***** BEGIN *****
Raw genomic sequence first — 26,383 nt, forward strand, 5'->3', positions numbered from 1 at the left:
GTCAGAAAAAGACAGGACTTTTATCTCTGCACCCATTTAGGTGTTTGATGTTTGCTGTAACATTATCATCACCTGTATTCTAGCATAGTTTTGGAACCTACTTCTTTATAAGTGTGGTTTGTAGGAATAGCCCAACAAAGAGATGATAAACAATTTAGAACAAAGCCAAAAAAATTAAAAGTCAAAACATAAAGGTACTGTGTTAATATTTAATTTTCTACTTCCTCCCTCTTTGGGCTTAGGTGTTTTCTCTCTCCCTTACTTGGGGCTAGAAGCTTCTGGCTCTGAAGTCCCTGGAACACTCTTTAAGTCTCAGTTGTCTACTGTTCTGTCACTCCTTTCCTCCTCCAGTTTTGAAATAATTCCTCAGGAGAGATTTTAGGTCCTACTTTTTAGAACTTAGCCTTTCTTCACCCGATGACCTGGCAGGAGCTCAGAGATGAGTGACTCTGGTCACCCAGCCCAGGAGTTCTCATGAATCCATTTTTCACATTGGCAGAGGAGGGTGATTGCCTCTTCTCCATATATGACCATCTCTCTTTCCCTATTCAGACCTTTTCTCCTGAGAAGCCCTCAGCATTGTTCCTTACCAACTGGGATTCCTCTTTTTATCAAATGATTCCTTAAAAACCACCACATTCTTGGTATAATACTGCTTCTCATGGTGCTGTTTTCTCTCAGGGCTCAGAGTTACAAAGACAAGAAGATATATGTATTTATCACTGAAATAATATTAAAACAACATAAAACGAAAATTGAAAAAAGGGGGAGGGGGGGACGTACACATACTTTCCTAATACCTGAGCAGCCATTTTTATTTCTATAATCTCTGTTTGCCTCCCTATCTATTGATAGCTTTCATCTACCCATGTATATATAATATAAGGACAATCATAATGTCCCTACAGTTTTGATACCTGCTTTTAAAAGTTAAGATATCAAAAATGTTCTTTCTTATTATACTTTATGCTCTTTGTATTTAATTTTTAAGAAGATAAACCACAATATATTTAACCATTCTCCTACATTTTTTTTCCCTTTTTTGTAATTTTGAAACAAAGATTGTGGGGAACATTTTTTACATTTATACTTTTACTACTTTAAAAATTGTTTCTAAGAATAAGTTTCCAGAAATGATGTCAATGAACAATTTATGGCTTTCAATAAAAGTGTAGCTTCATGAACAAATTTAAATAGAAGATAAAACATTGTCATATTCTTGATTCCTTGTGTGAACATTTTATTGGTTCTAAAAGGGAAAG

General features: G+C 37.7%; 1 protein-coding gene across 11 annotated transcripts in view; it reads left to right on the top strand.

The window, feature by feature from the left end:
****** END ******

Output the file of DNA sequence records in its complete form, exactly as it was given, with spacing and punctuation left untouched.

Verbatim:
Raw genomic sequence first — 26,383 nt, forward strand, 5'->3', positions numbered from 1 at the left:
GTCAGAAAAAGACAGGACTTTTATCTCTGCACCCATTTAGGTGTTTGATGTTTGCTGTAACATTATCATCACCTGTATTCTAGCATAGTTTTGGAACCTACTTCTTTATAAGTGTGGTTTGTAGGAATAGCCCAACAAAGAGATGATAAACAATTTAGAACAAAGCCAAAAAAATTAAAAGTCAAAACATAAAGGTACTGTGTTAATATTTAATTTTCTACTTCCTCCCTCTTTGGGCTTAGGTGTTTTCTCTCTCCCTTACTTGGGGCTAGAAGCTTCTGGCTCTGAAGTCCCTGGAACACTCTTTAAGTCTCAGTTGTCTACTGTTCTGTCACTCCTTTCCTCCTCCAGTTTTGAAATAATTCCTCAGGAGAGATTTTAGGTCCTACTTTTTAGAACTTAGCCTTTCTTCACCCGATGACCTGGCAGGAGCTCAGAGATGAGTGACTCTGGTCACCCAGCCCAGGAGTTCTCATGAATCCATTTTTCACATTGGCAGAGGAGGGTGATTGCCTCTTCTCCATATATGACCATCTCTCTTTCCCTATTCAGACCTTTTCTCCTGAGAAGCCCTCAGCATTGTTCCTTACCAACTGGGATTCCTCTTTTTATCAAATGATTCCTTAAAAACCACCACATTCTTGGTATAATACTGCTTCTCATGGTGCTGTTTTCTCTCAGGGCTCAGAGTTACAAAGACAAGAAGATATATGTATTTATCACTGAAATAATATTAAAACAACATAAAACGAAAATTGAAAAAAGGGGGAGGGGGGGACGTACACATACTTTCCTAATACCTGAGCAGCCATTTTTATTTCTATAATCTCTGTTTGCCTCCCTATCTATTGATAGCTTTCATCTACCCATGTATATATAATATAAGGACAATCATAATGTCCCTACAGTTTTGATACCTGCTTTTAAAAGTTAAGATATCAAAAATGTTCTTTCTTATTATACTTTATGCTCTTTGTATTTAATTTTTAAGAAGATAAACCACAATATATTTAACCATTCTCCTACATTTTTTTTCCCTTTTTTGTAATTTTGAAACAAAGATTGTGGGGAACATTTTTTACATTTATACTTTTACTACTTTAAAAATTGTTTCTAAGAATAAGTTTCCAGAAATGATGTCAATGAACAATTTATGGCTTTCAATAAAAGTGTAGCTTCATGAACAAATTTAAATAGAAGATAAAACATTGTCATATTCTTGATTCCTTGTGTGAACATTTTATTGGTTCTAAAAGGGAAAG

General features: G+C 37.7%; 1 protein-coding gene across 11 annotated transcripts in view; it reads left to right on the top strand.

The window, feature by feature from the left end: